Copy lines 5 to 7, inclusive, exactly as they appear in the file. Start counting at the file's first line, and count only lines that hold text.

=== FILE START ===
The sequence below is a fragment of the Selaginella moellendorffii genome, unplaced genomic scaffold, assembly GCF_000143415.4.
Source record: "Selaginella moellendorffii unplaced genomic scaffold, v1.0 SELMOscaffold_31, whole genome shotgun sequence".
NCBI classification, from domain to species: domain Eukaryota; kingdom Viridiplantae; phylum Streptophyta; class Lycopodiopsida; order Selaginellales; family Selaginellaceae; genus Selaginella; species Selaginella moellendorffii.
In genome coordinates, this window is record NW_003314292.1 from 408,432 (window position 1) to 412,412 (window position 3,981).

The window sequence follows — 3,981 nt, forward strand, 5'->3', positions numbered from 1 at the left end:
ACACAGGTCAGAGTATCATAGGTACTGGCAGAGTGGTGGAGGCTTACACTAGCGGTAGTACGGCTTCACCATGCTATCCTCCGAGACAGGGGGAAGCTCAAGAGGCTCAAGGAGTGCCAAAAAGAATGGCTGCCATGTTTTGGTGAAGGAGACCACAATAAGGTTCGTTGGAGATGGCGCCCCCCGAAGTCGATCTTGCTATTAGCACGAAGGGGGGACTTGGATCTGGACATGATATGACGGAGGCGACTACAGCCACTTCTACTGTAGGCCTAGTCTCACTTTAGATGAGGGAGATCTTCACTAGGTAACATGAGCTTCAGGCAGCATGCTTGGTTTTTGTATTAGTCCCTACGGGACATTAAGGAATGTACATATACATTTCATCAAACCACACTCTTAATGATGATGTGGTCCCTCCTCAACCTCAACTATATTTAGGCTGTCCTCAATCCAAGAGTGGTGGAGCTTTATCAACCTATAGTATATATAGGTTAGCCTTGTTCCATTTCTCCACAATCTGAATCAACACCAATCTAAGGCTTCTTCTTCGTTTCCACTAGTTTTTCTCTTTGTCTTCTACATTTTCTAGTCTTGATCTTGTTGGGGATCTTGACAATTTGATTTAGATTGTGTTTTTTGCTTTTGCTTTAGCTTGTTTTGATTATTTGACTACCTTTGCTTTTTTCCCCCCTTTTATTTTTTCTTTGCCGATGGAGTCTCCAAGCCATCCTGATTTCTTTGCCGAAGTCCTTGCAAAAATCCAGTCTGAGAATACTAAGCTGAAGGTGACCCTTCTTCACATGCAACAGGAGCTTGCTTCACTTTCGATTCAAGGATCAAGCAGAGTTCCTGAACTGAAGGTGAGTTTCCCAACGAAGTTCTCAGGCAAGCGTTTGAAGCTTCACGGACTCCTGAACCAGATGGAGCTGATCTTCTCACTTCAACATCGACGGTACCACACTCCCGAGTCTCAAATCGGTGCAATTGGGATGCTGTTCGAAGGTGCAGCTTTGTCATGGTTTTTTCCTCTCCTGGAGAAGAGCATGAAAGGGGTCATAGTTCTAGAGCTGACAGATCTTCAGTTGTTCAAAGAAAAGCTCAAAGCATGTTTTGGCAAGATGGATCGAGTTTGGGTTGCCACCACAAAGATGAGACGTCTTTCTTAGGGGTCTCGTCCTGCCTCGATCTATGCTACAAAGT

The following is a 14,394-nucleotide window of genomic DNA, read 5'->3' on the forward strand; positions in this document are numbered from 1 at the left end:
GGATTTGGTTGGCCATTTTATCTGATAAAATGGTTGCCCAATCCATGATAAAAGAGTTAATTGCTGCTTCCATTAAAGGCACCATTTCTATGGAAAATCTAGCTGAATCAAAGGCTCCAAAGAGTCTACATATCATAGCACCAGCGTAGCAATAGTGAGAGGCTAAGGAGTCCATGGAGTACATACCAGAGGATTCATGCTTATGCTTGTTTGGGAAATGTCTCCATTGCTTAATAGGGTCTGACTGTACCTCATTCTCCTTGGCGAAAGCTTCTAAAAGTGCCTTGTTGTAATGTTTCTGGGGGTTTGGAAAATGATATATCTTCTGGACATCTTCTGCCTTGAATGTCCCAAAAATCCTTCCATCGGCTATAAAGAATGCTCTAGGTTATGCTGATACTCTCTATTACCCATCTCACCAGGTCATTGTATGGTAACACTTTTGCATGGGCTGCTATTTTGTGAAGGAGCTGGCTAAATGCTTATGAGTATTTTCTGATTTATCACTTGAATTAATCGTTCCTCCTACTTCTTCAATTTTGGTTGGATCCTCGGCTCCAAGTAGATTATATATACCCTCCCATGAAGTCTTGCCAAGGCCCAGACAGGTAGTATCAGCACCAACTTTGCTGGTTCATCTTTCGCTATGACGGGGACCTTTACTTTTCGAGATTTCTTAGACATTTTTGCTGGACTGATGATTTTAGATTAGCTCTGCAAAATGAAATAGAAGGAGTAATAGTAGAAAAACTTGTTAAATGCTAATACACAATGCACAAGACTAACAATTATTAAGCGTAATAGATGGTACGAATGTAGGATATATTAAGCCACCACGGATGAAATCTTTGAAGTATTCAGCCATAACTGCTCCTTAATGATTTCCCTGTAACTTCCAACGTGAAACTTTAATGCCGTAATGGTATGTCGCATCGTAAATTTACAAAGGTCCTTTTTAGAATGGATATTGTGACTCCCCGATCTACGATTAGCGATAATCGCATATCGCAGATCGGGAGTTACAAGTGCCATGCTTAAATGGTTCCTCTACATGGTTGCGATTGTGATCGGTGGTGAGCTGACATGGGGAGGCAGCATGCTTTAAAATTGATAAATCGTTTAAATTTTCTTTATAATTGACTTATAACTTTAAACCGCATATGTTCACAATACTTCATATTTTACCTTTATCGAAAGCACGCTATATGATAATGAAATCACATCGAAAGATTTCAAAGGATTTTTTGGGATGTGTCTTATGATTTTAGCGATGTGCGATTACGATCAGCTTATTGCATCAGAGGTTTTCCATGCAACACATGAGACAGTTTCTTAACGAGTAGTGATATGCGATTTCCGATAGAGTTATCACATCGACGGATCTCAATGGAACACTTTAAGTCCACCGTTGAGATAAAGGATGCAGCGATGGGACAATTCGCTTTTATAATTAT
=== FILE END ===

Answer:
The window sequence follows — 3,981 nt, forward strand, 5'->3', positions numbered from 1 at the left end:
ACACAGGTCAGAGTATCATAGGTACTGGCAGAGTGGTGGAGGCTTACACTAGCGGTAGTACGGCTTCACCATGCTATCCTCCGAGACAGGGGGAAGCTCAAGAGGCTCAAGGAGTGCCAAAAAGAATGGCTGCCATGTTTTGGTGAAGGAGACCACAATAAGGTTCGTTGGAGATGGCGCCCCCCGAAGTCGATCTTGCTATTAGCACGAAGGGGGGACTTGGATCTGGACATGATATGACGGAGGCGACTACAGCCACTTCTACTGTAGGCCTAGTCTCACTTTAGATGAGGGAGATCTTCACTAGGTAACATGAGCTTCAGGCAGCATGCTTGGTTTTTGTATTAGTCCCTACGGGACATTAAGGAATGTACATATACATTTCATCAAACCACACTCTTAATGATGATGTGGTCCCTCCTCAACCTCAACTATATTTAGGCTGTCCTCAATCCAAGAGTGGTGGAGCTTTATCAACCTATAGTATATATAGGTTAGCCTTGTTCCATTTCTCCACAATCTGAATCAACACCAATCTAAGGCTTCTTCTTCGTTTCCACTAGTTTTTCTCTTTGTCTTCTACATTTTCTAGTCTTGATCTTGTTGGGGATCTTGACAATTTGATTTAGATTGTGTTTTTTGCTTTTGCTTTAGCTTGTTTTGATTATTTGACTACCTTTGCTTTTTTCCCCCCTTTTATTTTTTCTTTGCCGATGGAGTCTCCAAGCCATCCTGATTTCTTTGCCGAAGTCCTTGCAAAAATCCAGTCTGAGAATACTAAGCTGAAGGTGACCCTTCTTCACATGCAACAGGAGCTTGCTTCACTTTCGATTCAAGGATCAAGCAGAGTTCCTGAACTGAAGGTGAGTTTCCCAACGAAGTTCTCAGGCAAGCGTTTGAAGCTTCACGGACTCCTGAACCAGATGGAGCTGATCTTCTCACTTCAACATCGACGGTACCACACTCCCGAGTCTCAAATCGGTGCAATTGGGATGCTGTTCGAAGGTGCAGCTTTGTCATGGTTTTTTCCTCTCCTGGAGAAGAGCATGAAAGGGGTCATAGTTCTAGAGCTGACAGATCTTCAGTTGTTCAAAGAAAAGCTCAAAGCATGTTTTGGCAAGATGGATCGAGTTTGGGTTGCCACCACAAAGATGAGACGTCTTTCTTAGGGGTCTCGTCCTGCCTCGATCTATGCTACAAAGT

The following is a 14,394-nucleotide window of genomic DNA, read 5'->3' on the forward strand; positions in this document are numbered from 1 at the left end: